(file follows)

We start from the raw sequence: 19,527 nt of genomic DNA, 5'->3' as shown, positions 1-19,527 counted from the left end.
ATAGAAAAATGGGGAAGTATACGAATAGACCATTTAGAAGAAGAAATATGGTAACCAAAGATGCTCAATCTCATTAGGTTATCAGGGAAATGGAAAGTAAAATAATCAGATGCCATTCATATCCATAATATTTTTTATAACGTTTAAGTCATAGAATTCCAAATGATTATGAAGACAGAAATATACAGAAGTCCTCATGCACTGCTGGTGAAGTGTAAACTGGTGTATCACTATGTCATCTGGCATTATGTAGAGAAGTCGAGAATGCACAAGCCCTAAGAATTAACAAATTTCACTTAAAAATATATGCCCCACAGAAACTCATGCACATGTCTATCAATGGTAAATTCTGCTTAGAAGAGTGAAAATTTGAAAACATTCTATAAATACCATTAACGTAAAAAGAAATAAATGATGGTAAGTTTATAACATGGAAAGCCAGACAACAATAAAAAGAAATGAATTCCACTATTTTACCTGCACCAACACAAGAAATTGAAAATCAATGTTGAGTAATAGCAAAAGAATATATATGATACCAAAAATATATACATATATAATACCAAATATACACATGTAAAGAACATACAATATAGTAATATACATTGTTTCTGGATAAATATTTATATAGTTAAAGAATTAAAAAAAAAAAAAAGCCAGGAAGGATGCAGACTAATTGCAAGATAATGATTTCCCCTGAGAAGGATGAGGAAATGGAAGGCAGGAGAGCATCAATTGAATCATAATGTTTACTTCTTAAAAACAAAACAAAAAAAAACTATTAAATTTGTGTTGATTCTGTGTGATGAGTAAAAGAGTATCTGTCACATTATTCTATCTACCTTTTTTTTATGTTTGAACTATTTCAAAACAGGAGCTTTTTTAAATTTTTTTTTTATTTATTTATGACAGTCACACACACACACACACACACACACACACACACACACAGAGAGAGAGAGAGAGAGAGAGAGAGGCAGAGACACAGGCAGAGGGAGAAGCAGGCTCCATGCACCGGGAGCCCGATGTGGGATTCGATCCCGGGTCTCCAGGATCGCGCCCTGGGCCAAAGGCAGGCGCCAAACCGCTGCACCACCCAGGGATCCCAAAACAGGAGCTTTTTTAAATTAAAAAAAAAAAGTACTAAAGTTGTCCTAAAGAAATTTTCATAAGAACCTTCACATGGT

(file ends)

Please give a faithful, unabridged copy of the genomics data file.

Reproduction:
We start from the raw sequence: 19,527 nt of genomic DNA, 5'->3' as shown, positions 1-19,527 counted from the left end.
ATAGAAAAATGGGGAAGTATACGAATAGACCATTTAGAAGAAGAAATATGGTAACCAAAGATGCTCAATCTCATTAGGTTATCAGGGAAATGGAAAGTAAAATAATCAGATGCCATTCATATCCATAATATTTTTTATAACGTTTAAGTCATAGAATTCCAAATGATTATGAAGACAGAAATATACAGAAGTCCTCATGCACTGCTGGTGAAGTGTAAACTGGTGTATCACTATGTCATCTGGCATTATGTAGAGAAGTCGAGAATGCACAAGCCCTAAGAATTAACAAATTTCACTTAAAAATATATGCCCCACAGAAACTCATGCACATGTCTATCAATGGTAAATTCTGCTTAGAAGAGTGAAAATTTGAAAACATTCTATAAATACCATTAACGTAAAAAGAAATAAATGATGGTAAGTTTATAACATGGAAAGCCAGACAACAATAAAAAGAAATGAATTCCACTATTTTACCTGCACCAACACAAGAAATTGAAAATCAATGTTGAGTAATAGCAAAAGAATATATATGATACCAAAAATATATACATATATAATACCAAATATACACATGTAAAGAACATACAATATAGTAATATACATTGTTTCTGGATAAATATTTATATAGTTAAAGAATTAAAAAAAAAAAAAAGCCAGGAAGGATGCAGACTAATTGCAAGATAATGATTTCCCCTGAGAAGGATGAGGAAATGGAAGGCAGGAGAGCATCAATTGAATCATAATGTTTACTTCTTAAAAACAAAACAAAAAAAAACTATTAAATTTGTGTTGATTCTGTGTGATGAGTAAAAGAGTATCTGTCACATTATTCTATCTACCTTTTTTTTATGTTTGAACTATTTCAAAACAGGAGCTTTTTTAAATTTTTTTTTTATTTATTTATGACAGTCACACACACACACACACACACACACACACACACACACAGAGAGAGAGAGAGAGAGAGAGAGAGGCAGAGACACAGGCAGAGGGAGAAGCAGGCTCCATGCACCGGGAGCCCGATGTGGGATTCGATCCCGGGTCTCCAGGATCGCGCCCTGGGCCAAAGGCAGGCGCCAAACCGCTGCACCACCCAGGGATCCCAAAACAGGAGCTTTTTTAAATTAAAAAAAAAAAGTACTAAAGTTGTCCTAAAGAAATTTTCATAAGAACCTTCACATGGT